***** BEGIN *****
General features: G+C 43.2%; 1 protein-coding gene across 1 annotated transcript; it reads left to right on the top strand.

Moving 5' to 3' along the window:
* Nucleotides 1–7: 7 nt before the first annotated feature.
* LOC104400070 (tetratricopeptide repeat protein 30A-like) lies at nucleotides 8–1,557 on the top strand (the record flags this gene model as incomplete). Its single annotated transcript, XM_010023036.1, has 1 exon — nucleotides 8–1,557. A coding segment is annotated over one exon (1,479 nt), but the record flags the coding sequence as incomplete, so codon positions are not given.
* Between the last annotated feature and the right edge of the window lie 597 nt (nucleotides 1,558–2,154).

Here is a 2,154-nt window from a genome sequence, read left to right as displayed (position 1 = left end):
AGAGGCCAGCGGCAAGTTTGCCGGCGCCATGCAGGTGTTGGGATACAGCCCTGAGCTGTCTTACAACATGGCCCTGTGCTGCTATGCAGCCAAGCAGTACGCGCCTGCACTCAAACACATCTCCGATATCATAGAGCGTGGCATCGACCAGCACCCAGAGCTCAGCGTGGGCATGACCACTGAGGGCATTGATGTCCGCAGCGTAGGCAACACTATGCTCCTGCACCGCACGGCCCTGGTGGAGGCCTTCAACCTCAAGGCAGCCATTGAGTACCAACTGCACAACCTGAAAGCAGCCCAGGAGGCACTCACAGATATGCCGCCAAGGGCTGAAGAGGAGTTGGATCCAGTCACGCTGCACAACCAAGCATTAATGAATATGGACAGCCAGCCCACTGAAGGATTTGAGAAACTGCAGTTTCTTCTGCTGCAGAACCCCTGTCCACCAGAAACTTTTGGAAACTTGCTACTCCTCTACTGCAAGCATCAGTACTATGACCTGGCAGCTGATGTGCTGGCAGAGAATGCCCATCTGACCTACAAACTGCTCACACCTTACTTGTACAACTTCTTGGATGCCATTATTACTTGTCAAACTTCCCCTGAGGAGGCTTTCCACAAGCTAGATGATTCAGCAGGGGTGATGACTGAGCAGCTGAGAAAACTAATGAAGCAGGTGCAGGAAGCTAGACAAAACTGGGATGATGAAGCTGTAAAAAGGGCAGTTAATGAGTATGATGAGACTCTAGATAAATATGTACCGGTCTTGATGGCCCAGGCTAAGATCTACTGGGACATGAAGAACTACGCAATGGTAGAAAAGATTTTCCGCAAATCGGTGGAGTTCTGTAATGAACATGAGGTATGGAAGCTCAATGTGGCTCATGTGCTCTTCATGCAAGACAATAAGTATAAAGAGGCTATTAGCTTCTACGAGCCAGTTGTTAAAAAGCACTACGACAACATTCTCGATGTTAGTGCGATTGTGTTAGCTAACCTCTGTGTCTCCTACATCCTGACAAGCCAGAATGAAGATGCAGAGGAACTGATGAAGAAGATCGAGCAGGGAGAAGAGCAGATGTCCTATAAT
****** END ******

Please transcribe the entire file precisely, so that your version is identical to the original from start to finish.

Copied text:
General features: G+C 43.2%; 1 protein-coding gene across 1 annotated transcript; it reads left to right on the top strand.

Moving 5' to 3' along the window:
* Nucleotides 1–7: 7 nt before the first annotated feature.
* LOC104400070 (tetratricopeptide repeat protein 30A-like) lies at nucleotides 8–1,557 on the top strand (the record flags this gene model as incomplete). Its single annotated transcript, XM_010023036.1, has 1 exon — nucleotides 8–1,557. A coding segment is annotated over one exon (1,479 nt), but the record flags the coding sequence as incomplete, so codon positions are not given.
* Between the last annotated feature and the right edge of the window lie 597 nt (nucleotides 1,558–2,154).

Here is a 2,154-nt window from a genome sequence, read left to right as displayed (position 1 = left end):
AGAGGCCAGCGGCAAGTTTGCCGGCGCCATGCAGGTGTTGGGATACAGCCCTGAGCTGTCTTACAACATGGCCCTGTGCTGCTATGCAGCCAAGCAGTACGCGCCTGCACTCAAACACATCTCCGATATCATAGAGCGTGGCATCGACCAGCACCCAGAGCTCAGCGTGGGCATGACCACTGAGGGCATTGATGTCCGCAGCGTAGGCAACACTATGCTCCTGCACCGCACGGCCCTGGTGGAGGCCTTCAACCTCAAGGCAGCCATTGAGTACCAACTGCACAACCTGAAAGCAGCCCAGGAGGCACTCACAGATATGCCGCCAAGGGCTGAAGAGGAGTTGGATCCAGTCACGCTGCACAACCAAGCATTAATGAATATGGACAGCCAGCCCACTGAAGGATTTGAGAAACTGCAGTTTCTTCTGCTGCAGAACCCCTGTCCACCAGAAACTTTTGGAAACTTGCTACTCCTCTACTGCAAGCATCAGTACTATGACCTGGCAGCTGATGTGCTGGCAGAGAATGCCCATCTGACCTACAAACTGCTCACACCTTACTTGTACAACTTCTTGGATGCCATTATTACTTGTCAAACTTCCCCTGAGGAGGCTTTCCACAAGCTAGATGATTCAGCAGGGGTGATGACTGAGCAGCTGAGAAAACTAATGAAGCAGGTGCAGGAAGCTAGACAAAACTGGGATGATGAAGCTGTAAAAAGGGCAGTTAATGAGTATGATGAGACTCTAGATAAATATGTACCGGTCTTGATGGCCCAGGCTAAGATCTACTGGGACATGAAGAACTACGCAATGGTAGAAAAGATTTTCCGCAAATCGGTGGAGTTCTGTAATGAACATGAGGTATGGAAGCTCAATGTGGCTCATGTGCTCTTCATGCAAGACAATAAGTATAAAGAGGCTATTAGCTTCTACGAGCCAGTTGTTAAAAAGCACTACGACAACATTCTCGATGTTAGTGCGATTGTGTTAGCTAACCTCTGTGTCTCCTACATCCTGACAAGCCAGAATGAAGATGCAGAGGAACTGATGAAGAAGATCGAGCAGGGAGAAGAGCAGATGTCCTATAAT